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Old 11-02-2009, 10:09 PM   #12
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I think the platform should be to bring attention to the illness itself as well as a story of strength and perseverance. I could also speak at lengths at issues surrounding the prison systems as well.
This is not a platform (as yet), it's your target audience. Your platform is people who are ALREADY interested in your story. For instance, if you've done any public speaking about your life, or the issues that you're passionate about. Or if you blog, or whatever.

My recommendation would be to focus on building your platform first. If you can make a bit of a name for yourself as an "expert" or whatever in mental illness or prison systems, then you've got something to approach an agent with. They'd be much more willing to hook you up with a ghost writer if you already have a solid platform.
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Old 11-02-2009, 10:17 PM   #13
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Is there atleast potential for publication with the subject matter?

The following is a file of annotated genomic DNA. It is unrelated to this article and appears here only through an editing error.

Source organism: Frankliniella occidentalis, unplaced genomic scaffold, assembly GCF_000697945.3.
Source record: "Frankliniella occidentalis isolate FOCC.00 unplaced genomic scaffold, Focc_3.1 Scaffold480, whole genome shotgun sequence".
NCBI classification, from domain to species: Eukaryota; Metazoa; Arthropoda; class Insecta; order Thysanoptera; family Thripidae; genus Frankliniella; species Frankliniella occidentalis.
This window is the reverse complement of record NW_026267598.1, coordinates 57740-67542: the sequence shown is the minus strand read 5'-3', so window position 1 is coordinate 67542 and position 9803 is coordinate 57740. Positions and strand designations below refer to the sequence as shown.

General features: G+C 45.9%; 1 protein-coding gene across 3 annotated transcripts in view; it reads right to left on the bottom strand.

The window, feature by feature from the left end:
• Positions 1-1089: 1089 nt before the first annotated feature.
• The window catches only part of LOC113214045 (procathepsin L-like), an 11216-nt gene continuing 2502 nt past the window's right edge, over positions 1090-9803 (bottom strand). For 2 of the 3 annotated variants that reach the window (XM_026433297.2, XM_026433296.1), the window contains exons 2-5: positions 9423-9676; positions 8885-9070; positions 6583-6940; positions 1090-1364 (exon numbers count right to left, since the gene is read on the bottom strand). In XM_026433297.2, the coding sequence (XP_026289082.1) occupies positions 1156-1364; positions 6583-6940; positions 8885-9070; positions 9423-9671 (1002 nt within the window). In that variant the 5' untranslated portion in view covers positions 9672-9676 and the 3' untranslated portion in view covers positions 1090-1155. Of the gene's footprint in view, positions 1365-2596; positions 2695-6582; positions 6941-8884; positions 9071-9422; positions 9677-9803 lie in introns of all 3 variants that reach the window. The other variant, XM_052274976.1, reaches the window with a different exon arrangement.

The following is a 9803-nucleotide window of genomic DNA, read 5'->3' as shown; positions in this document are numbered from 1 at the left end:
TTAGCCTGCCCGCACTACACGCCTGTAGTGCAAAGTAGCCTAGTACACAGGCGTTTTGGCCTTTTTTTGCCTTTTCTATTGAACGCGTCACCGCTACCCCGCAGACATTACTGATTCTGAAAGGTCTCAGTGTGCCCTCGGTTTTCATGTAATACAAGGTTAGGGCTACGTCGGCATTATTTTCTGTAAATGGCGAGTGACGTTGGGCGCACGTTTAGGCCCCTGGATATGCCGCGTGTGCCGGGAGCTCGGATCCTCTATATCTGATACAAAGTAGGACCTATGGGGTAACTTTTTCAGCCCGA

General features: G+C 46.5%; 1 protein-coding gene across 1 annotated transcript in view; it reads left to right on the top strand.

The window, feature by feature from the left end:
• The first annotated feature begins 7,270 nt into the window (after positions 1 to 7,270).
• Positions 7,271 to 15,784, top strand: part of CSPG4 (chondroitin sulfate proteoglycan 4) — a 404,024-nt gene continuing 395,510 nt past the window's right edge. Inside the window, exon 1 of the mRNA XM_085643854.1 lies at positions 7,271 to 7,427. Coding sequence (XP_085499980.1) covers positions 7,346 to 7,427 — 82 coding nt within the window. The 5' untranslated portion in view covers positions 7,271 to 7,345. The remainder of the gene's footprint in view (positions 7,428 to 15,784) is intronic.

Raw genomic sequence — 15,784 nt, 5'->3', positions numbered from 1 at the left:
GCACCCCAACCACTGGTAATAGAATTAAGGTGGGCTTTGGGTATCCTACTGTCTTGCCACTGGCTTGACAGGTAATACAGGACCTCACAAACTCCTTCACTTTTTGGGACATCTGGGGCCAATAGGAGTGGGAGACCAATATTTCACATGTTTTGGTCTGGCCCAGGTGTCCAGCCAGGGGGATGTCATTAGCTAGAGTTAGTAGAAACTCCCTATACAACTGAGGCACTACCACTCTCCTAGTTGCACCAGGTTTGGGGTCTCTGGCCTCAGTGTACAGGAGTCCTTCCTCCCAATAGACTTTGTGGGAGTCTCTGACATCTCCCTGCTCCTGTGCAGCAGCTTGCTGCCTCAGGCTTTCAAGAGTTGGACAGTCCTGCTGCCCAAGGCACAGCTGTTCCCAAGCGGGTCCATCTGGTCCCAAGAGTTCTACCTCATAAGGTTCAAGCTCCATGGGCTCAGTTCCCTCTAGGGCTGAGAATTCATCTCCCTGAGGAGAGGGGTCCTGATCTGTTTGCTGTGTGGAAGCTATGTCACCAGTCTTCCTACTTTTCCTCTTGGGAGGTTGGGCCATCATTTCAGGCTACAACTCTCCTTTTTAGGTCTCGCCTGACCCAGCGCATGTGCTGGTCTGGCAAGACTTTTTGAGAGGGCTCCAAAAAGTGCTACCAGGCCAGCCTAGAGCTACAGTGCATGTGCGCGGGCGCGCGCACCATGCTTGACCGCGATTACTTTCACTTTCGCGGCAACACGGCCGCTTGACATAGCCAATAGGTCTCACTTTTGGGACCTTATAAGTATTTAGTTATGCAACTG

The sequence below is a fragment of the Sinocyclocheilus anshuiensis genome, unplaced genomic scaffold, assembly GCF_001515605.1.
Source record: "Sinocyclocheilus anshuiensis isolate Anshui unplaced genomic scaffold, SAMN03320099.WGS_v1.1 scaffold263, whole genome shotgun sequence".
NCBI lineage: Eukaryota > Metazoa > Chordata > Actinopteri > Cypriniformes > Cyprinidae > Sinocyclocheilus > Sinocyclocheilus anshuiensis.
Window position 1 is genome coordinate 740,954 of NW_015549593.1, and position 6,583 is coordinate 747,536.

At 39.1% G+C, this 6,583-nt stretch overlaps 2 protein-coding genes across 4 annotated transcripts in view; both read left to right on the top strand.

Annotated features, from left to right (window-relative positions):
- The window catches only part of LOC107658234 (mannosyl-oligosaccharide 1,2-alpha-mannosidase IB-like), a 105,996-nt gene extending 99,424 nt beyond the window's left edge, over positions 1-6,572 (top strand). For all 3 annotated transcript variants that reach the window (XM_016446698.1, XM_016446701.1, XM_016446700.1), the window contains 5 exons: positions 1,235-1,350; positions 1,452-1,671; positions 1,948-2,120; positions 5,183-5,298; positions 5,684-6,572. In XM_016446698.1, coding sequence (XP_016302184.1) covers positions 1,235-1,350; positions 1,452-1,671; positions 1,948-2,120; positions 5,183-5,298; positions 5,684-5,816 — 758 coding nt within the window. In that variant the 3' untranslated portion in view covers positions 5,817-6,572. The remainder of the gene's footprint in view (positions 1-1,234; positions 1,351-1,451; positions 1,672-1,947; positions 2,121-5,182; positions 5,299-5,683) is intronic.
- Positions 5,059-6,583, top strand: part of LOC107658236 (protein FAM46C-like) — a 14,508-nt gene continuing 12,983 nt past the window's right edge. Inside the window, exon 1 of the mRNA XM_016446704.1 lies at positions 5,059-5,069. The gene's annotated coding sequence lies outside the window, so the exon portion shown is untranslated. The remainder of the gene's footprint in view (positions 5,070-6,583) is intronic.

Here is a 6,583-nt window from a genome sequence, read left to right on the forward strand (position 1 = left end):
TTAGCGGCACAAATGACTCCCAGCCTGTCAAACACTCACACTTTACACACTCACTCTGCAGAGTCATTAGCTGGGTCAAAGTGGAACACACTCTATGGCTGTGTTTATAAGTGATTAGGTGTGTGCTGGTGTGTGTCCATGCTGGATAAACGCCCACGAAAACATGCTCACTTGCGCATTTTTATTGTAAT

Of course I realize its on how well its written, etc. But is my story more interesting than most others?? That's the biggest question I've come across so far... is 'why do you think your life is more interesting than others?'

Would it be worth to run the idea by a publisher or an editor?
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Old 11-02-2009, 10:36 PM   #14
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Is there atleast potential for publication with the subject matter?
There are quite a few bipolar memoirs out there. There is the excellent, Manic: A Memoir, by Terri Cheney and Mommy, I'm Still In Here, by Kate McLaughlin that come directly to mind.

Here's the entire Amazon listing of memoirs about bipolar disorder. It's pages long.

So, the answer is a cautious yes.